DEA Busts TOR-Operated “Farmer’s Market” Drug Market Place

The DEA arrested 8 named and 7 unnamed people today in what it says is the first TOR-operated drug bust.

“The drug trafficking organization targeted in Operation Adam Bomb was distributing dangerous and addictive drugs to every corner of the world, and trying to hide their activities through the use of advanced anonymizing on-line technology,” said Briane M. Grey, DEA Acting Special Agent in Charge. “Today’s action should send a clear message to organizations that are using technology to conduct criminal activity that the DEA and our law enforcement partners will track them down and bring them to justice.”

[snip]

The 12-count indictment charges that each of the defendants was a member of a conspiracy to distribute a variety of controlled substances worldwide through the use of online marketplaces that allowed independent sources of supply to anonymously advertise illegal drugs for sale to the public. According to the indictment, the operators of the online marketplaces provided a controlled substances storefront, order forms, online forums, customer service, and payment methods for the different sources of supply. For customers, the operators screened all sources of supply and guaranteed delivery of the illegal drugs. The online marketplaces handled all communications between the sources of supply and customers. For these services, the operators charged a commission based upon the value of the order. Customers of the on-line marketplaces have been identified in every U.S. state and the District of Columbia and in approximately 34 other countries. There were thousands of registered users of the online marketplaces. The on-line marketplaces have multiple sources of supply offering various controlled substances, including lysergic acid diethylamide (LSD), MDMA (ecstasy), fentanyl, mescaline, ketamine, DMT and high-end marijuana. Between January 2007 and October 2009 alone, defendants Willems and Evron processed approximately 5,256 online orders for controlled substances valued at approximately $1,041,244 via the online controlled substances marketplaces.

As alleged in the indictment, the “Farmers Market”, previously known as “Adamflowers”, operated on the TOR network. According to the indictment, TOR is a circuit of encrypted connections through relays on the TOR network that can be downloaded on home computers. TOR allows websites and electronic mail communications to mask IP address information by spreading communications over a series of computers, or relays, located throughout the world. The online marketplaces have accepted Western Union, Pecunix, PayPal, I-Golder, and cash as payment for illegal drug sales.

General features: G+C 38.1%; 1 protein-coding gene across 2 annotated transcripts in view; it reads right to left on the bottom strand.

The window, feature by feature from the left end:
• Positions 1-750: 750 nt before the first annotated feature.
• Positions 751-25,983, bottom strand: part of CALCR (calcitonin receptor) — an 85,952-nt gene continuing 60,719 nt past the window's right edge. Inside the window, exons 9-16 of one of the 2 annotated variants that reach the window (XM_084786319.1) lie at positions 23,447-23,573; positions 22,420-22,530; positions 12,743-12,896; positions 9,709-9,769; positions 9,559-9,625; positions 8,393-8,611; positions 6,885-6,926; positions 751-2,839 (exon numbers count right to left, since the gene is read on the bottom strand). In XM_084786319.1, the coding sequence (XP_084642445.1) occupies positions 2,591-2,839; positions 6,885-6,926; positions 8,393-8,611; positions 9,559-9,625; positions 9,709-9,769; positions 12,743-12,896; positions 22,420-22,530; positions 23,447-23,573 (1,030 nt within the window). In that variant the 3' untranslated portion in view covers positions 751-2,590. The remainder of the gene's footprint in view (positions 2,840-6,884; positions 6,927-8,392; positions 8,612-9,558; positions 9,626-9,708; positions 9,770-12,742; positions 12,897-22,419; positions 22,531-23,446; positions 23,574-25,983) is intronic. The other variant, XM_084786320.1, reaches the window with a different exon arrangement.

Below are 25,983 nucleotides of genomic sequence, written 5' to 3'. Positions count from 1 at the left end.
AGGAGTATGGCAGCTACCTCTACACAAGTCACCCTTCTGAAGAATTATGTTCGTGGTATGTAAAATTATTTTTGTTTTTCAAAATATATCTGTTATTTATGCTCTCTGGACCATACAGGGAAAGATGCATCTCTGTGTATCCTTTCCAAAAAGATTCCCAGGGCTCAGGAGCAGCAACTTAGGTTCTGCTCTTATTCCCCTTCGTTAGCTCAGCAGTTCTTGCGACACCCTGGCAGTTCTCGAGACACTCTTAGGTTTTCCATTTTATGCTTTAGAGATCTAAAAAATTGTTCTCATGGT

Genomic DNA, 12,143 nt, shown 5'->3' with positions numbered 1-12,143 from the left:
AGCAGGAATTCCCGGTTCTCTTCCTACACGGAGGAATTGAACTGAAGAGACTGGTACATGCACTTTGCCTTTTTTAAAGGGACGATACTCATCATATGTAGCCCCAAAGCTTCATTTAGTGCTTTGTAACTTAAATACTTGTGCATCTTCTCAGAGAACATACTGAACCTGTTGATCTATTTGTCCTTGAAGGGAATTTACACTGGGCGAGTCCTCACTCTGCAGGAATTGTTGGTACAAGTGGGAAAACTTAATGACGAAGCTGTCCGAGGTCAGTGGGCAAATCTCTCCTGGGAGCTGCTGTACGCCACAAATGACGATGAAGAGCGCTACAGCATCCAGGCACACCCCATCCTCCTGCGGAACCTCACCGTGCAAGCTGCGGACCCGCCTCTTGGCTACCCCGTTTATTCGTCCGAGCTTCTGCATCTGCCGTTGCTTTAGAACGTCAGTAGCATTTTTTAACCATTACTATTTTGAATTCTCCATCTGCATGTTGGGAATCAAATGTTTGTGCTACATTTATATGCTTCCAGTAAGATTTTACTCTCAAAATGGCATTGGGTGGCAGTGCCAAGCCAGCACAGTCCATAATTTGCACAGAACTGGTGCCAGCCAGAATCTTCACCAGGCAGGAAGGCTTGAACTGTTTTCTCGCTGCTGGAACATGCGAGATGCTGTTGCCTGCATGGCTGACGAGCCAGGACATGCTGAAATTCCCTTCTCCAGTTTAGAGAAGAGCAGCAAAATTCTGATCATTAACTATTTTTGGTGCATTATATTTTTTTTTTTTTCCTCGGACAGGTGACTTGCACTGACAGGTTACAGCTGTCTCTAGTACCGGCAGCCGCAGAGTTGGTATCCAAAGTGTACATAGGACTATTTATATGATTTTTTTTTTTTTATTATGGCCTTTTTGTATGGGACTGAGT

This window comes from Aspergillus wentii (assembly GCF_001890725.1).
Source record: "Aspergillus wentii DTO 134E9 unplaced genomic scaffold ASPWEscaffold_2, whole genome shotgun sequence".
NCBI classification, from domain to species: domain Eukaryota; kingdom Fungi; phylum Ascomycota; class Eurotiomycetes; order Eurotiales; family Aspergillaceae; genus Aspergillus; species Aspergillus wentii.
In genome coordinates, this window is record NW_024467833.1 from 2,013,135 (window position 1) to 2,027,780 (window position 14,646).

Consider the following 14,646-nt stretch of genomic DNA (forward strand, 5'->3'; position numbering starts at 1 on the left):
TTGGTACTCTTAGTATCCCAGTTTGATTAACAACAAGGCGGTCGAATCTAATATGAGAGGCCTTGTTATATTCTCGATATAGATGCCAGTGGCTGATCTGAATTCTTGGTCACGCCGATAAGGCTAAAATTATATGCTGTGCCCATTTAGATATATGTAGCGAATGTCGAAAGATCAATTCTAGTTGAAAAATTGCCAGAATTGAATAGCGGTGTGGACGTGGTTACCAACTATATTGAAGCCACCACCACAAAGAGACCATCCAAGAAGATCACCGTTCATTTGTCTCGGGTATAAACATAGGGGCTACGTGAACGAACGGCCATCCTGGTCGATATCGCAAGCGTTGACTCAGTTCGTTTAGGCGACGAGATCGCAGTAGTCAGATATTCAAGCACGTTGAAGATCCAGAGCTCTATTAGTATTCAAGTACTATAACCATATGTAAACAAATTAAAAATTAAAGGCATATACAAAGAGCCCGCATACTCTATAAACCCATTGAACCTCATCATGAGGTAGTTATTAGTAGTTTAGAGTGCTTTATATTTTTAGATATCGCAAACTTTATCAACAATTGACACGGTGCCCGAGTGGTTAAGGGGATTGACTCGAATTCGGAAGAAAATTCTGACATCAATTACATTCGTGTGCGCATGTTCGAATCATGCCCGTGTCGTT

The indictment isn’t yet on PACER. But I’m curious to see how they busted these guys–and whether it involves some way to counteract TOR. I’m also interested in the mention of 7 unnamed arrestees; presumably they’ll be the next lucky folks dragged into the government’s informant network.

No wonder Obama defended the war on drugs while he was in Colombia; the DEA was preparing arresting one of these guys–Buenos Aires-based American citizen Michael Evron–in Colombia at the same time Obama was there (though Evron was in Bogota, not Cartagena).

Update: One of the weirdest parts of the indictment (via Wired h/t MD) is the way it uses different time frames to quantify the drugs involved:

January 2007-October 2009: 5,256 orders valued at $1,041,244

May 2008-May 2010: 608 Western Union orders totaling $200, 031

January 2008-August 2011: 29,285 hits and 63 grams of LSD

March-September 2009: 148 grams MDMA

March 2008-June 2010: 1,489 ounces of pot

July 2009: 350 units fentanyl

It’s a veritably Borgesian list of unlike time periods and items. But it may hint at how they found these guys.

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bmaz @gracels @benjaminwittes @wellsbennett You will probably want to match that with a "Lawfare Drone Smackdown" sweatshirt.
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emptywheel All: My post on Awlaki is incorrect, as updated. https://t.co/gHpcG7CX6C McMahon discussing a 2/19/10 memo that has already been released
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